Susan Frankel

A portrait photo of Susan Frankel
Susan Frankel

My career has included many pioneering roles, including publishing arts, entertainment, lifestyle and tourism magazines. My work in print media has also included suburban newspapers and trade magazines. I have also worked for the New South Wales government, establishing a media and communications unit and helping set up a regional office focusing on social equity, industry development and environmental issues.

I enjoy hearing about people’s passions and concerns, and finding creative answers that can assist others. My passions include warm friendships, amusement, food, diversity, culture, nature, ceramics, travel and exercise. I like writing about food, people of all ages, the quirky and the innovative.

Susan Frankel's articles

Bobby and his trainer Andrew.

Bobby Bajram has had severe Multiple Sclerosis (MS) since he was 15 years old. Over the years it's been his strength of will that refuses to give way, despite relapses of the auto-immune disease. Last year Bobby climbed to the top of Nepal's Kaa Pattar peak. It was the result of his attitude, strength and training. When he was 20, Bobby was an MS ambassador for two years. Now aged 46, he is preparing for Mount Everest, his biggest challenge yet. The haul to the top is a test for him in both mind and body.
3 comments - last comment on 15/03/2016
A poster advertising the ARG.
RESOURCE GUIDE pic ARG poster high quality

Knowing your legislative rights.

Victorians with a disability have a website made for them. It is called the Act Resources Guide. The website has information about the Victorian Disability Act 2006 . It is written in a way that is easy to understand. There are also short films on the website that are in Plain English and captioned. People with a disability helped to create the Act Resources Guide. If you want to easily understand the Victorian Disability Act 2006 this website is especially for you.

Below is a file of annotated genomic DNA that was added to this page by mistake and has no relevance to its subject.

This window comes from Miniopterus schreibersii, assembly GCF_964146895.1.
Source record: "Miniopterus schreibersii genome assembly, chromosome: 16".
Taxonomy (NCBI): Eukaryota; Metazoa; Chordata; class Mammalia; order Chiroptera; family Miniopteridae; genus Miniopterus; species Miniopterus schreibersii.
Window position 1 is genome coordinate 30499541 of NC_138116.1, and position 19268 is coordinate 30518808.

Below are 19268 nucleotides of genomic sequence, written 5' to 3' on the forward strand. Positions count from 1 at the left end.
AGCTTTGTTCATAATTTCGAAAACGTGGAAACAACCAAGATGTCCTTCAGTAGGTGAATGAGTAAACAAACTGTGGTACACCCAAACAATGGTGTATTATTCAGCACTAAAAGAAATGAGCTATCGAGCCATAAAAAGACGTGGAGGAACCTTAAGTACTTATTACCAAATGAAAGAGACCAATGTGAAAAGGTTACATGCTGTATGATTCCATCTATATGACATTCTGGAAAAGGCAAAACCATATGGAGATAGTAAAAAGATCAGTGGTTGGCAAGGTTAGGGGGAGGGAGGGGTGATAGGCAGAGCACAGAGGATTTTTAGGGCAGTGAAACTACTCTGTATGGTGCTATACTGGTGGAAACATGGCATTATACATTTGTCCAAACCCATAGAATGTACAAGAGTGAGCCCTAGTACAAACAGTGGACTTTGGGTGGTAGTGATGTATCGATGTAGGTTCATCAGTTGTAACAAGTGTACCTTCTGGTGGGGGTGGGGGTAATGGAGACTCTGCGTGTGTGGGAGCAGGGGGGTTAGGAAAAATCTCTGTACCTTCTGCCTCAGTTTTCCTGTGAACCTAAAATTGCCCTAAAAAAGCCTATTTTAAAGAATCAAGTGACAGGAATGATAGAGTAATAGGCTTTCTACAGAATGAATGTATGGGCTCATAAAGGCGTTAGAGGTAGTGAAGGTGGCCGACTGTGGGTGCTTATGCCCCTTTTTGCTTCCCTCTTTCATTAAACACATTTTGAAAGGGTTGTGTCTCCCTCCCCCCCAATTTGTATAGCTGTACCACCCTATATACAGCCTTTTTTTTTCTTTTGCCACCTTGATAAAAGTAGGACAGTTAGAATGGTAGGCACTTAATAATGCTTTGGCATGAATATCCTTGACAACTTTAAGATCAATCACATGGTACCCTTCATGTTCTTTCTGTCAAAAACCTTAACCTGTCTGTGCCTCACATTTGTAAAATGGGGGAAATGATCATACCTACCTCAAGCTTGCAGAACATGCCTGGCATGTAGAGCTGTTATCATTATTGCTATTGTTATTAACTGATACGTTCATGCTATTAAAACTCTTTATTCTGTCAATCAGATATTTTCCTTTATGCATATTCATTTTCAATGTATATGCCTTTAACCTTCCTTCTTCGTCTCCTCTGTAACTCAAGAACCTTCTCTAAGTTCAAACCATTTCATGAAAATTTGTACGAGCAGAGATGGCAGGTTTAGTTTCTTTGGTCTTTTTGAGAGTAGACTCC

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A person from waist down using a walking stick.
walking stick

Should you disclose your disability?

We all have a right to work in Australia. It is unlawful to discriminate against a person with a disability in the workplace. But if you have a disability, how do you decide when and if you should tell a prospective employer about it? Peter is Deaf and he doesn’t always disclose his disability in an interview. Marcus tells his prospective employer he has a disability at the interview stage. Employees do not have a legal obligation to disclose their disability to an employer however disclosure may be practical in some situations.
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A bicycle locked on a pole in a street.

The bike will get the flick.

I swore I'd stay on a bike track if I ever gave bike riding another go. People will always cheer you on with life's about moving forward . Tell that to someone who’s been in the wars with machinery or cars or bikes and has fears of having it happen all over again. As it turned out, it wasn't pain that was putting me off, the fear, or even taking things slowly. It was something far more basic; my bike. I've had some tricky moments out there, but I hate missing out.
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A man searching for a job in the newspaper
Job search

What do these rights mean for you?